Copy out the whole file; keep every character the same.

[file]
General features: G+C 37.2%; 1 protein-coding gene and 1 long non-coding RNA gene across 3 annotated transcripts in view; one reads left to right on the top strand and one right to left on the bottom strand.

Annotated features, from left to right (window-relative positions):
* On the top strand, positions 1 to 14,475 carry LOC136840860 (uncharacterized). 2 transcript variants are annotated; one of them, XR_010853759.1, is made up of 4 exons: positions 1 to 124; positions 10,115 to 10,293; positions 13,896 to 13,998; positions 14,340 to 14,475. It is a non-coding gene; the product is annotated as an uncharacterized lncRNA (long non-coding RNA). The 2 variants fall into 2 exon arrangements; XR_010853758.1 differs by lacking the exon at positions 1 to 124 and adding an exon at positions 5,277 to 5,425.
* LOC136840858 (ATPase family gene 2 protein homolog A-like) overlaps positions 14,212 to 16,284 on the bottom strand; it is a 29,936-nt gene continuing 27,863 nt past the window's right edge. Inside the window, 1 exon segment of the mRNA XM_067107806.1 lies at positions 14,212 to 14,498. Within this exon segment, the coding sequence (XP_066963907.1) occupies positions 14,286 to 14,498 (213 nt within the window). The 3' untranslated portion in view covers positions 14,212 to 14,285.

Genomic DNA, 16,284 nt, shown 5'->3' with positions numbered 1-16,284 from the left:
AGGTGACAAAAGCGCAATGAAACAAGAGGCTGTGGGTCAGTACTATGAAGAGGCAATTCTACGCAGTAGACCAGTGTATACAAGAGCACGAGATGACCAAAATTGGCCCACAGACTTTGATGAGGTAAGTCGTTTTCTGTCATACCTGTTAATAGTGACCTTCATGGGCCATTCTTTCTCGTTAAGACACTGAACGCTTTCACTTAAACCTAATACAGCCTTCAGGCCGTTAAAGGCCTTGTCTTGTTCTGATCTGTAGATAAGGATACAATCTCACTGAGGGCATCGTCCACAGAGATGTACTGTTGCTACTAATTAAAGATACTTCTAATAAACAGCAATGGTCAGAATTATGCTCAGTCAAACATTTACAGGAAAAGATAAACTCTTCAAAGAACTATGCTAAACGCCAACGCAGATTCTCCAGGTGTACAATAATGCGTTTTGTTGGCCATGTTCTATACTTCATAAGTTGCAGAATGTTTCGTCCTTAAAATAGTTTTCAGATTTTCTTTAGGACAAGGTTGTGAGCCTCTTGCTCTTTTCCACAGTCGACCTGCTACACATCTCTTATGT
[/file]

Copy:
General features: G+C 37.2%; 1 protein-coding gene and 1 long non-coding RNA gene across 3 annotated transcripts in view; one reads left to right on the top strand and one right to left on the bottom strand.

Annotated features, from left to right (window-relative positions):
* On the top strand, positions 1 to 14,475 carry LOC136840860 (uncharacterized). 2 transcript variants are annotated; one of them, XR_010853759.1, is made up of 4 exons: positions 1 to 124; positions 10,115 to 10,293; positions 13,896 to 13,998; positions 14,340 to 14,475. It is a non-coding gene; the product is annotated as an uncharacterized lncRNA (long non-coding RNA). The 2 variants fall into 2 exon arrangements; XR_010853758.1 differs by lacking the exon at positions 1 to 124 and adding an exon at positions 5,277 to 5,425.
* LOC136840858 (ATPase family gene 2 protein homolog A-like) overlaps positions 14,212 to 16,284 on the bottom strand; it is a 29,936-nt gene continuing 27,863 nt past the window's right edge. Inside the window, 1 exon segment of the mRNA XM_067107806.1 lies at positions 14,212 to 14,498. Within this exon segment, the coding sequence (XP_066963907.1) occupies positions 14,286 to 14,498 (213 nt within the window). The 3' untranslated portion in view covers positions 14,212 to 14,285.

Genomic DNA, 16,284 nt, shown 5'->3' with positions numbered 1-16,284 from the left:
AGGTGACAAAAGCGCAATGAAACAAGAGGCTGTGGGTCAGTACTATGAAGAGGCAATTCTACGCAGTAGACCAGTGTATACAAGAGCACGAGATGACCAAAATTGGCCCACAGACTTTGATGAGGTAAGTCGTTTTCTGTCATACCTGTTAATAGTGACCTTCATGGGCCATTCTTTCTCGTTAAGACACTGAACGCTTTCACTTAAACCTAATACAGCCTTCAGGCCGTTAAAGGCCTTGTCTTGTTCTGATCTGTAGATAAGGATACAATCTCACTGAGGGCATCGTCCACAGAGATGTACTGTTGCTACTAATTAAAGATACTTCTAATAAACAGCAATGGTCAGAATTATGCTCAGTCAAACATTTACAGGAAAAGATAAACTCTTCAAAGAACTATGCTAAACGCCAACGCAGATTCTCCAGGTGTACAATAATGCGTTTTGTTGGCCATGTTCTATACTTCATAAGTTGCAGAATGTTTCGTCCTTAAAATAGTTTTCAGATTTTCTTTAGGACAAGGTTGTGAGCCTCTTGCTCTTTTCCACAGTCGACCTGCTACACATCTCTTATGT